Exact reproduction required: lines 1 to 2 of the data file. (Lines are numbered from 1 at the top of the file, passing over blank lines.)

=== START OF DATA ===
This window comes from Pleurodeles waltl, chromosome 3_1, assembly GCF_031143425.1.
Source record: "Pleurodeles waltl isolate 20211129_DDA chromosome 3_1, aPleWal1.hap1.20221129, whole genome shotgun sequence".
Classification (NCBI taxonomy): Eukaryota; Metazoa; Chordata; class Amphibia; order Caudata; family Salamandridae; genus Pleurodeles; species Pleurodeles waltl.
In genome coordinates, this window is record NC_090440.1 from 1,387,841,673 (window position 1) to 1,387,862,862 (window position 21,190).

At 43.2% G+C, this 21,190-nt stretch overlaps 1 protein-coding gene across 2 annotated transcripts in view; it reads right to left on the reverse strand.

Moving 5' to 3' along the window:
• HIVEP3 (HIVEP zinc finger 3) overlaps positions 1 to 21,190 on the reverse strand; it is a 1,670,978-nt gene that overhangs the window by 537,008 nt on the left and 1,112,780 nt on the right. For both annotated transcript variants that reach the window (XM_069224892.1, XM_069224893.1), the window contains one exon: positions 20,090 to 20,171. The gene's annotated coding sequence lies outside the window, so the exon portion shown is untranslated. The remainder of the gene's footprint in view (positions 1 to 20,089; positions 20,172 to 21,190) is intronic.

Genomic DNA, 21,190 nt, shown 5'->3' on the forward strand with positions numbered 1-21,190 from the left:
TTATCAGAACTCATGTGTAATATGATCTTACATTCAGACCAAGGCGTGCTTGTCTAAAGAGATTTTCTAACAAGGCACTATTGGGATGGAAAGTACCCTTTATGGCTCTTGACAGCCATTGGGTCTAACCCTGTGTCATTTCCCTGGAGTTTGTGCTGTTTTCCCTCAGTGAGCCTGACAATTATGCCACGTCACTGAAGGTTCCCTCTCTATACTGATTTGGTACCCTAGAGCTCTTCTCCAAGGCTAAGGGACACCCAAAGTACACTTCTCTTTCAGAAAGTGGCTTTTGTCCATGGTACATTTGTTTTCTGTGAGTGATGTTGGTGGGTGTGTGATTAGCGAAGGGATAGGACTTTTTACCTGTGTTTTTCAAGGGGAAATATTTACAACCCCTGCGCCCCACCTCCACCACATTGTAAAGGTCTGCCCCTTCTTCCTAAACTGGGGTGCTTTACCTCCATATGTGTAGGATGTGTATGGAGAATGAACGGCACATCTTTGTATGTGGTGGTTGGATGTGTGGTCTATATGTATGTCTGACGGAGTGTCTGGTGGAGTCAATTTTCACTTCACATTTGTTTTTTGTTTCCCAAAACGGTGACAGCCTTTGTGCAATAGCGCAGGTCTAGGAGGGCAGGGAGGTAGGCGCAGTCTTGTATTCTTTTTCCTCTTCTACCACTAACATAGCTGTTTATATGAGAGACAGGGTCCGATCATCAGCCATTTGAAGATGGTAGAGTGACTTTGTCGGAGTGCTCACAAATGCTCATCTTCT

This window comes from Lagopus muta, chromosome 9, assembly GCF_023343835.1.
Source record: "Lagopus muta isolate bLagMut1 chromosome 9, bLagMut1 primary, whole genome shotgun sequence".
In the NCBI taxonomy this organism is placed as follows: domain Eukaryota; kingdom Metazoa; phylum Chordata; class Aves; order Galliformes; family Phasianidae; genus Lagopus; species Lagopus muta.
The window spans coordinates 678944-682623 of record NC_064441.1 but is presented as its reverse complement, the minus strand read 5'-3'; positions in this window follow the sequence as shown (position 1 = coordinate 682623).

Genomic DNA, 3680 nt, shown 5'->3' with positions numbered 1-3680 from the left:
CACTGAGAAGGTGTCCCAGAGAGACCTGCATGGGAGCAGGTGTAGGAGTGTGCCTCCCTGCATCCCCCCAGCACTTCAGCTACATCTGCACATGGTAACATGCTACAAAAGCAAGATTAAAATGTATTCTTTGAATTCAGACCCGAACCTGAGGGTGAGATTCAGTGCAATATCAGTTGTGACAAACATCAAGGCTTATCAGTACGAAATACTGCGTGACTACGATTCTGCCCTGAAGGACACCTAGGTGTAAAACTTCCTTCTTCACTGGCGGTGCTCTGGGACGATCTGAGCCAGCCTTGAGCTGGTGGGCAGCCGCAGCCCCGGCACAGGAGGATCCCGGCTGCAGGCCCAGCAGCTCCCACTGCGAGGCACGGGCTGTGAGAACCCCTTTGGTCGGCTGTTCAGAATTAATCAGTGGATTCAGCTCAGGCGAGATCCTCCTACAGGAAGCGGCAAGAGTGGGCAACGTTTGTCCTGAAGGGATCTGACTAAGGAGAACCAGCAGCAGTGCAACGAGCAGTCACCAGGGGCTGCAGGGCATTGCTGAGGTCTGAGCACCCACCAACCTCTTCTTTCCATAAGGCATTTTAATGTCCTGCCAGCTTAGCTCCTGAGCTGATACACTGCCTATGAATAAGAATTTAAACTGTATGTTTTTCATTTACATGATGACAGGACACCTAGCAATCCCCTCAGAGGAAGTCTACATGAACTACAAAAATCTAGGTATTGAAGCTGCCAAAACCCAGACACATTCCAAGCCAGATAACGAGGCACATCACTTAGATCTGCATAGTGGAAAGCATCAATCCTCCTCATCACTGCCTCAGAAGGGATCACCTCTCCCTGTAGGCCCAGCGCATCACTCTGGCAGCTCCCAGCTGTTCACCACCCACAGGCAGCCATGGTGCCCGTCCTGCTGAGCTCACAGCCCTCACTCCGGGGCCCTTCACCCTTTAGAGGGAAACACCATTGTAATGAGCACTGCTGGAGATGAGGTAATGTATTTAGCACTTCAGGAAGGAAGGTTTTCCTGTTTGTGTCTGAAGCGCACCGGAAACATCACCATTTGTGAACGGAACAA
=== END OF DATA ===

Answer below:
This window comes from Pleurodeles waltl, chromosome 3_1, assembly GCF_031143425.1.
Source record: "Pleurodeles waltl isolate 20211129_DDA chromosome 3_1, aPleWal1.hap1.20221129, whole genome shotgun sequence".